Corollary 3.3

Let\(\|B^{-1}\|\cdot \|D\|<1\). Ifsis a characteristic root of NDDAEs with nonnegative real part, then the inequality
$$ \vert s \vert \leq \rho \bigl[\bigl( \vert A \vert + \vert C \vert \bigr)\cdot \bigl\vert B^{-1} \bigr\vert \cdot \bigl(I- \bigl\vert DB^{-1} \bigr\vert \bigr)^{-1}\bigr]. $$
is valid.

4 Boundary criteria for NDDAEs

In this section, we will give boundary criteria for delay dependent stability of system (2). Let
$$ \gamma =\mu \bigl(-KL^{-1}\bigr)+\frac{ \Vert L^{-1} \Vert \Vert M \Vert + \Vert K \Vert \Vert L^{-1} \Vert ^{2} \Vert N \Vert }{1- \Vert L^{-1} \Vert \Vert N \Vert } $$
Applying Lemma 3.6, if \(\gamma <0\), system (2) is asymptotically stable. If \(\gamma \geq 0\), system (2) may be stable or unstable. We give stability criteria of (2) when \(\gamma \geq 0\). Let
$$ \beta _{0}=-\mu \bigl(KL^{-1}\bigr)- \frac{ \Vert L^{-1} \Vert \Vert M \Vert + \Vert K \Vert \Vert L^{-1} \Vert ^{2} \Vert N \Vert }{1- \Vert L^{-1} \Vert \Vert N \Vert } $$
and \(\gamma \geq 0\). We define the following quantities according to the sign of \(\beta _{0}\) (see Theorem 3.1):
(i) If \(\beta _{0}\leq 0\), we put
$$\begin{aligned}& E_{0}=0,E=\mu \bigl(-KL^{-1}\bigr)+\frac{ \Vert L^{-1} \Vert \Vert M \Vert + \Vert K \Vert \Vert L^{-1} \Vert ^{2} \Vert N \Vert }{1- \Vert L^{-1} \Vert \Vert N \Vert }, \\& F_{0}=-\mu \bigl(-iKL^{-1}\bigr)-\frac{ \Vert L^{-1} \Vert \Vert M \Vert + \Vert K \Vert \Vert L^{-1} \Vert ^{2} \Vert N \Vert }{1- \Vert L^{-1} \Vert \Vert N \Vert }, \\& F=\mu \bigl(iKL^{-1}\bigr)+\frac{ \Vert L^{-1} \Vert \Vert M \Vert + \Vert K \Vert \Vert L^{-1} \Vert ^{2} \Vert N \Vert }{1- \Vert L ^{-1} \Vert \Vert N \Vert }. \end{aligned}$$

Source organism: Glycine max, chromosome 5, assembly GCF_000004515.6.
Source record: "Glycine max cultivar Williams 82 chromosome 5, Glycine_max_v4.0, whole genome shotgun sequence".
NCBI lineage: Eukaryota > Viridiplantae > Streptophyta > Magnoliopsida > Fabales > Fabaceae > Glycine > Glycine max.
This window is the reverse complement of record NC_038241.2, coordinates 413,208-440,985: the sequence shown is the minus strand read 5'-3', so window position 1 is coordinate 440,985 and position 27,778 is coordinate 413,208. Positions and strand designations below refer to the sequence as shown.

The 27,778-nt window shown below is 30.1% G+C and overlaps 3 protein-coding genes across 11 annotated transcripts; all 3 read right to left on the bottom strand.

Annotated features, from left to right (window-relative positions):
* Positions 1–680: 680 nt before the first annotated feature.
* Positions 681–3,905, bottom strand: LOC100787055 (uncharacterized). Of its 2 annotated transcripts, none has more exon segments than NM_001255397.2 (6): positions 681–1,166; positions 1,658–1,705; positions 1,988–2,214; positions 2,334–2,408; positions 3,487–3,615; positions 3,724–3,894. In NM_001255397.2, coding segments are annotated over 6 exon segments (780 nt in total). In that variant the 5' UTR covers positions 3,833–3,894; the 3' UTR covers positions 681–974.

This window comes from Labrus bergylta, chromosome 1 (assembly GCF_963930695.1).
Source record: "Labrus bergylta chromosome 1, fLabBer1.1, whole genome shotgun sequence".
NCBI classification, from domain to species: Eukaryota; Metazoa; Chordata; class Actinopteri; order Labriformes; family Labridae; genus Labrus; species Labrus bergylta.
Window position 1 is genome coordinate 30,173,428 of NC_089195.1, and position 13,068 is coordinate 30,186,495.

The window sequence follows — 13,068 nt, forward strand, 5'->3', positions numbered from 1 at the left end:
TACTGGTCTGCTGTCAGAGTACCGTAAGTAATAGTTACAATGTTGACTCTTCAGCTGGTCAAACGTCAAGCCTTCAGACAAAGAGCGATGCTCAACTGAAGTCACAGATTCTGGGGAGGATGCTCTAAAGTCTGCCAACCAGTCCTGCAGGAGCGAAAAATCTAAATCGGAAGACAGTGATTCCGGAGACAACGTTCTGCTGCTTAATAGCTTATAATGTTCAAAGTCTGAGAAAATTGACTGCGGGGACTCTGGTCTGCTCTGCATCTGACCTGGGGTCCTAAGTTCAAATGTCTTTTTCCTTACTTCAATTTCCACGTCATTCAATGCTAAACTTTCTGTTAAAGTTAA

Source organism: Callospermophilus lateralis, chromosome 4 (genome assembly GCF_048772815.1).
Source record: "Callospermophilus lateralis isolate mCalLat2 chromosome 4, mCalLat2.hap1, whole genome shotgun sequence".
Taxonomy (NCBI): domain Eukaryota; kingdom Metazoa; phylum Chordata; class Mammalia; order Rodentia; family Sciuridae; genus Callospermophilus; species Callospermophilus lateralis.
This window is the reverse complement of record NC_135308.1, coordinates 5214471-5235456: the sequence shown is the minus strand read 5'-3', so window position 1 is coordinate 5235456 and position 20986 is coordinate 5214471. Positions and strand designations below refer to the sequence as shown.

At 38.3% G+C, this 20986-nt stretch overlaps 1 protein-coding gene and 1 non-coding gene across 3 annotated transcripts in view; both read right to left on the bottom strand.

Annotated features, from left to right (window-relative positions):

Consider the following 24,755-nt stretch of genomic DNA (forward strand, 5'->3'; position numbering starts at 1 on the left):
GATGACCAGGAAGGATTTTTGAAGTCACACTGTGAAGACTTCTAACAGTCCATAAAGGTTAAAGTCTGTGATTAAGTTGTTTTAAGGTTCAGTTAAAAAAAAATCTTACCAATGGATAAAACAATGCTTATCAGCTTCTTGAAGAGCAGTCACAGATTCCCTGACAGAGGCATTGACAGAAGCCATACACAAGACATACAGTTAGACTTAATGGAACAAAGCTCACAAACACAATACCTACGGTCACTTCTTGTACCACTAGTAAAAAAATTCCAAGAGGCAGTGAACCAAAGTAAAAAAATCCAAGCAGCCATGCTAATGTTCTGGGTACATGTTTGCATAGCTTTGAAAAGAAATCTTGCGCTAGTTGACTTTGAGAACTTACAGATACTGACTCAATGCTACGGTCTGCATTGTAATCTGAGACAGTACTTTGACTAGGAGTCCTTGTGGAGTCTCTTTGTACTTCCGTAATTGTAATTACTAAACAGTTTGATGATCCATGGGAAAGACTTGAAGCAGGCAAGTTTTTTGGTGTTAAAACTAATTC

(ii) If \(\beta _{0}>0\), we put
$$\begin{aligned}& E_{0}=\beta ,\qquad E=\mu \bigl(-KL^{-1}\bigr)+ \frac{ \Vert L^{-1} \Vert \Vert M \Vert + \Vert K \Vert \Vert L^{-1} \Vert ^{2} \Vert N \Vert }{1- \Vert L^{-1} \Vert \Vert N \Vert }\max_{1\leq j\leq d}\bigl[e^{-\frac{\beta \tau _{j}}{m^{2}}}\bigr], \\& F_{0}=-\mu \bigl(-iKL^{-1}\bigr)-\frac{ \Vert L^{-1} \Vert \Vert M \Vert + \Vert K \Vert \Vert L^{-1} \Vert ^{2} \Vert N \Vert }{1- \Vert L^{-1} \Vert \Vert N \Vert } \max_{1\leq j\leq d}\bigl[e^{-\frac{\beta \tau _{j}}{m^{2}}}\bigr], \\& F=\mu \bigl(iKL^{-1}\bigr)+\frac{ \Vert L^{-1} \Vert \Vert M \Vert + \Vert K \Vert \Vert L^{-1} \Vert ^{2} \Vert N \Vert }{1- \Vert L ^{-1} \Vert \Vert N \Vert }\max _{1\leq j\leq d}\bigl[e^{-\frac{\beta \tau _{j}}{m^{2}}}\bigr], \end{aligned}$$
where β is a root of the equation
$$ -\mu \bigl(KL^{-1}\bigr)-\frac{ \Vert L^{-1} \Vert \Vert M \Vert + \Vert K \Vert \Vert L^{-1} \Vert ^{2} \Vert N \Vert }{1- \Vert L ^{-1} \Vert \Vert N \Vert }\max _{1\leq j\leq d}\bigl[e^{-\frac{\beta \tau _{j}}{m^{2}}}\bigr]= \beta . $$
Now we will list three kinds of bounded regions in the s-plane.

Definition 4.1

Let \(l_{1}\), \(l_{2}\), \(l_{3}\) and \(l_{4}\) denote the segments \(\{(E_{0}, y): F_{0}< y< F\}\), \(\{(x,F): E_{0}\leq x\leq E\}\), \(\{(E,y): F_{0}\leq y \leq F\}\), and \(\{(x, F_{0}): E_{0}\leq x \leq E\}\), respectively. Furthermore, let \(l=l_{1}\cup l_{2}\cup l_{3}\cup l_{4}\) and let D be the rectangular region surrounded by l.

Definition 4.2

Let \(R=\rho [(|K|+|M|)\cdot |L^{-1}|\cdot (I-|NL^{-1}|)^{-1}]\). Let \(\mathcal{K}\) denote the circular region with radius R centered at the origin of the plane of C:
$$ \mathcal{K}=\bigl\{ (r,\theta ):r\leq R,0\leq \theta \leq 2\pi \bigr\} . $$

Definition 4.3

Let T represent the intersection \(D\cap \mathcal{K}\). The boundary of T is denoted by ∂T and \(\overline{T}=T\cup \partial T\).